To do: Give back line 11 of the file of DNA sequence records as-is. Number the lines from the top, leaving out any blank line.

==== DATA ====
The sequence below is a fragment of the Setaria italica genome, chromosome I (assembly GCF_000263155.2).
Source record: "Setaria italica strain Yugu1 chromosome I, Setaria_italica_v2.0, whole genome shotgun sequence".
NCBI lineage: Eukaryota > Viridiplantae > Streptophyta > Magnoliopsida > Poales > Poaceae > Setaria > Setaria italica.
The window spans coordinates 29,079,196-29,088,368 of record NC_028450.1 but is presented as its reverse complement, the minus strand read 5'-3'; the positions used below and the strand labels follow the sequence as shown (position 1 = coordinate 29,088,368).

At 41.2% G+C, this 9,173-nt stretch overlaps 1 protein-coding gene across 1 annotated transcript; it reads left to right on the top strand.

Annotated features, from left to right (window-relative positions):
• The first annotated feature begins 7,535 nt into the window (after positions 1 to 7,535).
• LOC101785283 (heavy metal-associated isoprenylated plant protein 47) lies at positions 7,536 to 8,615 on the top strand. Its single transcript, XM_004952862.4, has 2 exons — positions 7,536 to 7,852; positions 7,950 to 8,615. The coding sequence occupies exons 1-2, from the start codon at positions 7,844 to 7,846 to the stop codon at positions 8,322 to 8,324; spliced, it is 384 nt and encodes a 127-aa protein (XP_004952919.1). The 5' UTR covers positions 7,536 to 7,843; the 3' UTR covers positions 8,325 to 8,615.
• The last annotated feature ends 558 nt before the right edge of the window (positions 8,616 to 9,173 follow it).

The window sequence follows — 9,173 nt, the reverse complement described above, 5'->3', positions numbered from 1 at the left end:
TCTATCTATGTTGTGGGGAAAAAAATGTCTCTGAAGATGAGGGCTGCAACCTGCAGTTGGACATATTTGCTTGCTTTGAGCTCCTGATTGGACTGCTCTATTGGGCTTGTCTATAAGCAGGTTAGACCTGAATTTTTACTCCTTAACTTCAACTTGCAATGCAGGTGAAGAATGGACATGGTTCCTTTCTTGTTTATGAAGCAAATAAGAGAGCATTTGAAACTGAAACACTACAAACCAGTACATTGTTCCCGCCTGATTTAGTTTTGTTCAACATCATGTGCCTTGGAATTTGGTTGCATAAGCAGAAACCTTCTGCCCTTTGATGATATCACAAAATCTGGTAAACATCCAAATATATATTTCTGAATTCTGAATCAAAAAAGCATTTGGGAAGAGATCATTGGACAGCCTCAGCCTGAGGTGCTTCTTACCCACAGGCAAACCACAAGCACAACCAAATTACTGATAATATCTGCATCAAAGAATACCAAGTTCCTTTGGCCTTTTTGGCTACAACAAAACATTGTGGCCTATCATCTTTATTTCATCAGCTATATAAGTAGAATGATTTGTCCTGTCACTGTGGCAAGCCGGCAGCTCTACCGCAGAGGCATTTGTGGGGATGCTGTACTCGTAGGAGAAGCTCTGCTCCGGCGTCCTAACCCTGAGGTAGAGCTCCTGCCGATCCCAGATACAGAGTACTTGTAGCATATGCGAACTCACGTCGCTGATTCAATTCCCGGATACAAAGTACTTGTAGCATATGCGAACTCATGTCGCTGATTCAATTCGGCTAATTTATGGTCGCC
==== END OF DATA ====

TCTATCTATGTTGTGGGGAAAAAAATGTCTCTGAAGATGAGGGCTGCAACCTGCAGTTGGACATATTTGCTTGCTTTGAGCTCCTGATTGGACTGCTCTATTGGGCTTGTCTATAAGCAGGTTAGACCTGAATTTTTACTCCTTAACTTCAACTTGCAATGCAGGTGAAGAATGGACATGGTTCCTTTCTTGTTTATGAAGCAAATAAGAGAGCATTTGAAACTGAAACACTACAAACCAGTACATTGTTCCCGCCTGATTTAGTTTTGTTCAACATCATGTGCCTTGGAATTTGGTTGCATAAGCAGAAACCTTCTGCCCTTTGATGATATCACAAAATCTGGTAAACATCCAAATATATATTTCTGAATTCTGAATCAAAAAAGCATTTGGGAAGAGATCATTGGACAGCCTCAGCCTGAGGTGCTTCTTACCCACAGGCAAACCACAAGCACAACCAAATTACTGATAATATCTGCATCAAAGAATACCAAGTTCCTTTGGCCTTTTTGGCTACAACAAAACATTGTGGCCTATCATCTTTATTTCATCAGCTATATAAGTAGAATGATTTGTCCTGTCACTGTGGCAAGCCGGCAGCTCTACCGCAGAGGCATTTGTGGGGATGCTGTACTCGTAGGAGAAGCTCTGCTCCGGCGTCCTAACCCTGAGGTAGAGCTCCTGCCGATCCCAGATACAGAGTACTTGTAGCATATGCGAACTCACGTCGCTGATTCAATTCCCGGATACAAAGTACTTGTAGCATATGCGAACTCATGTCGCTGATTCAATTCGGCTAATTTATGGTCGCC